It was victory at last for a High Court judge who was sacked for allegations of misconduct in handling a Sh76 million dispute between a bank and a businessman.
Justice Martin Muya won the big battle after the Supreme Court overturned a tribunal’s recommendation that he be fired from the Judiciary, in a landmark decision where the apex court has for the first time reinstated a sacked judge.
“We find that the tribunal acted in excess of its mandate when it considered issues pending determination in the High Court and by introducing matters that were not before the judge. We hereby set aside their recommendation that the judge be sacked,” ruled the apex court.
With the decision, Justice Muya becomes the first judge found guilty of misconduct by a tribunal to be reinstated to office. The judge has been out in the cold for three years following his suspension from the Bench over misconduct allegations.
Supreme Court Judges Mohamed Ibrahim, Smokin Wanjala, Njoki Ndung’u, Isaac Lenaola and William Ouko found that it was unfair for Justice Muya to be subjected to the humiliation of being sacked when the complaints against him did not warrant his removal.
The judges ruled that judicial independence is so important that removal of a judge can only be justified where the shortcomings complained of are so serious as to destroy confidence in the judge’s ability to properly perform the judicial function.
“Although judges, like all other citizens, are subject to the law, there is need to protect their decisional independence to enable them to apply and interpret the Constitution and legislation without fear of any form of improper interference and influence,” they ruled.
At the centre of the complaint that led to the recommendation to sack Justice Muya was a lost court file, Sh76 million loan disputes between NIC Bank and a businessman and 14 lorries which had been detained as security for the loan.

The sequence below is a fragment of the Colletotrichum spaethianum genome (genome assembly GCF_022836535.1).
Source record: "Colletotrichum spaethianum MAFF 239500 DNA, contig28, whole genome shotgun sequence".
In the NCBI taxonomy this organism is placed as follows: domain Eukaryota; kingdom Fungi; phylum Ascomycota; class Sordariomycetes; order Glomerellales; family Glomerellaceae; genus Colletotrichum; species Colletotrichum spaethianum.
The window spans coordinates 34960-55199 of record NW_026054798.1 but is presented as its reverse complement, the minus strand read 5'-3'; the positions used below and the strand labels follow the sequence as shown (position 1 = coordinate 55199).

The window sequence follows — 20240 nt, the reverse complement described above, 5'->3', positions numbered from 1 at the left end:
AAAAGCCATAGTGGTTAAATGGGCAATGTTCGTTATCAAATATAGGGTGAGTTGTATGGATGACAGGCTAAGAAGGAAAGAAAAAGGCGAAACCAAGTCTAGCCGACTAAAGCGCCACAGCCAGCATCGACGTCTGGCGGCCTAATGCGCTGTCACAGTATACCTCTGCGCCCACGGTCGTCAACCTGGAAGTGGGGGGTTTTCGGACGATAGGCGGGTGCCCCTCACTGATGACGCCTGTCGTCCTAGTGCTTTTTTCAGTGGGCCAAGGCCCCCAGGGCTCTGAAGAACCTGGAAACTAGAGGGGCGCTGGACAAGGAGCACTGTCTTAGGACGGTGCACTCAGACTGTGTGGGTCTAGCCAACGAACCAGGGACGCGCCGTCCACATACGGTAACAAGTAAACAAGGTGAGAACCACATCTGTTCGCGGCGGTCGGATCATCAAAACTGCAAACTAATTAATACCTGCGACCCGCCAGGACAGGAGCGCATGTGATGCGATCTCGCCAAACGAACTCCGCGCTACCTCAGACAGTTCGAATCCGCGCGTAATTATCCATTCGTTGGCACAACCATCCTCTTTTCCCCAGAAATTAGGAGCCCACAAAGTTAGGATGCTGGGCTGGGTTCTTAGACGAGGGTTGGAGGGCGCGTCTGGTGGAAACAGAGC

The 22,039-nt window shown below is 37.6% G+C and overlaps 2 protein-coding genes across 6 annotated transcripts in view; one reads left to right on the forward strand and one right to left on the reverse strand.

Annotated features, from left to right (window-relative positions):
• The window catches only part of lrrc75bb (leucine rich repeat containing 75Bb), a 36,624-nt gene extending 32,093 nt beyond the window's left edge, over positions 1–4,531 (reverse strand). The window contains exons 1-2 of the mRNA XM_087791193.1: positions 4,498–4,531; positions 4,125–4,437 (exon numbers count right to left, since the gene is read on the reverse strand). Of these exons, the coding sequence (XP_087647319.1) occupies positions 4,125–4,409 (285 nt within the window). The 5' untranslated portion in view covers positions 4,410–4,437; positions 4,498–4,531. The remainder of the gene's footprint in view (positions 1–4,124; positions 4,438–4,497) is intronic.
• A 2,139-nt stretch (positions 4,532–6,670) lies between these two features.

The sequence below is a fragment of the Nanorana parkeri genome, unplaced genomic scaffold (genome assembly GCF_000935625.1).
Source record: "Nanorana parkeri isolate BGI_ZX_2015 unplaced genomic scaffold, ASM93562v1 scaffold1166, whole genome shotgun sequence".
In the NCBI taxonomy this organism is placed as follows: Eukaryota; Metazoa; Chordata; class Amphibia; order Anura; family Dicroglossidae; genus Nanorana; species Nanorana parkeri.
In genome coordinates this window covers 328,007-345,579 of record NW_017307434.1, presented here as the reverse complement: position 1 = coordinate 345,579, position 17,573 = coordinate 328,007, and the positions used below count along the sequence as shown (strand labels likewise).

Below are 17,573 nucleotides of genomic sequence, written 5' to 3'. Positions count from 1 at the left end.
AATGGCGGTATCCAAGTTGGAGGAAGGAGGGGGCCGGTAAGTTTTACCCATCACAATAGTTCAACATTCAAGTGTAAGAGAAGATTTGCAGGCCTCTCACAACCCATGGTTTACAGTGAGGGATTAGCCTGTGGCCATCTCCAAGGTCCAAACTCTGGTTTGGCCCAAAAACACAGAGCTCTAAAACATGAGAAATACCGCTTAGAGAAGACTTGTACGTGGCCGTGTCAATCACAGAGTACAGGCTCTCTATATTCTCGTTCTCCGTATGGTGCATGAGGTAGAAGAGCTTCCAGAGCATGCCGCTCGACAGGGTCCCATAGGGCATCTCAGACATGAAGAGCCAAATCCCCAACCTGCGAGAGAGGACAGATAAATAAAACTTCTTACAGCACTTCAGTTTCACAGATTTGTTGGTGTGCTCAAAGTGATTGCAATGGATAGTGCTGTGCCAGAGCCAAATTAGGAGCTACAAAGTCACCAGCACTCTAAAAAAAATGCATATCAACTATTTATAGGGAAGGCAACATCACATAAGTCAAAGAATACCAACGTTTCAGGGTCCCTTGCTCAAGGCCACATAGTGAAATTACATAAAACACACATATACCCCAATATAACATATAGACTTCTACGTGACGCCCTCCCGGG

It started in 2019 when Justice Muya was serving at the Bomet High Court and handled NIC Bank with Alfred Mutai and Kipsigis Stores over the Sh76 million loan.
The bank accused him of bias in his decision stopping them from auctioning the traders’ 14 vehicles to recover the loan and for withholding a ruling for five months, which made it impossible for the bank to appeal and occasioned them losses.
The Judicial Service Commission then recommended to the president the judge’s suspension and appointment of a tribunal to investigate his conduct. The tribunal ruled that Justice Muya was guilty of misconduct and recommended that he be sacked.
Justice Muya then moved to the Supreme Court through lawyer Philip Nyachoti to contest the decision, arguing that the tribunal relied on unsubstantiated evidence to recommend his removal.
Nyachoti argued that the judge was not accorded fair administration process since the file involving the dispute had disappeared and was not available to the tribunal to enable them confirm if he had indeed discriminated against the bank.
On claims that the bank lost Sh76 million due to the judge’s delay in issuing the reasons for his decision, Nyachoti submitted that they had a chance to appeal at the Court of Appeal if they were not satisfied with the ruling.
The Supreme Court agreed that there was no proven loss or prejudice suffered by the bank as a direct consequence of Justice Muya’s decision.
“The truth of the matter was that the bank’s counterclaim… had not been tried and decided in the High Court. By accepting that the bank suffered prejudice, the tribunal went beyond where it ought to have stopped,” ruled the judges.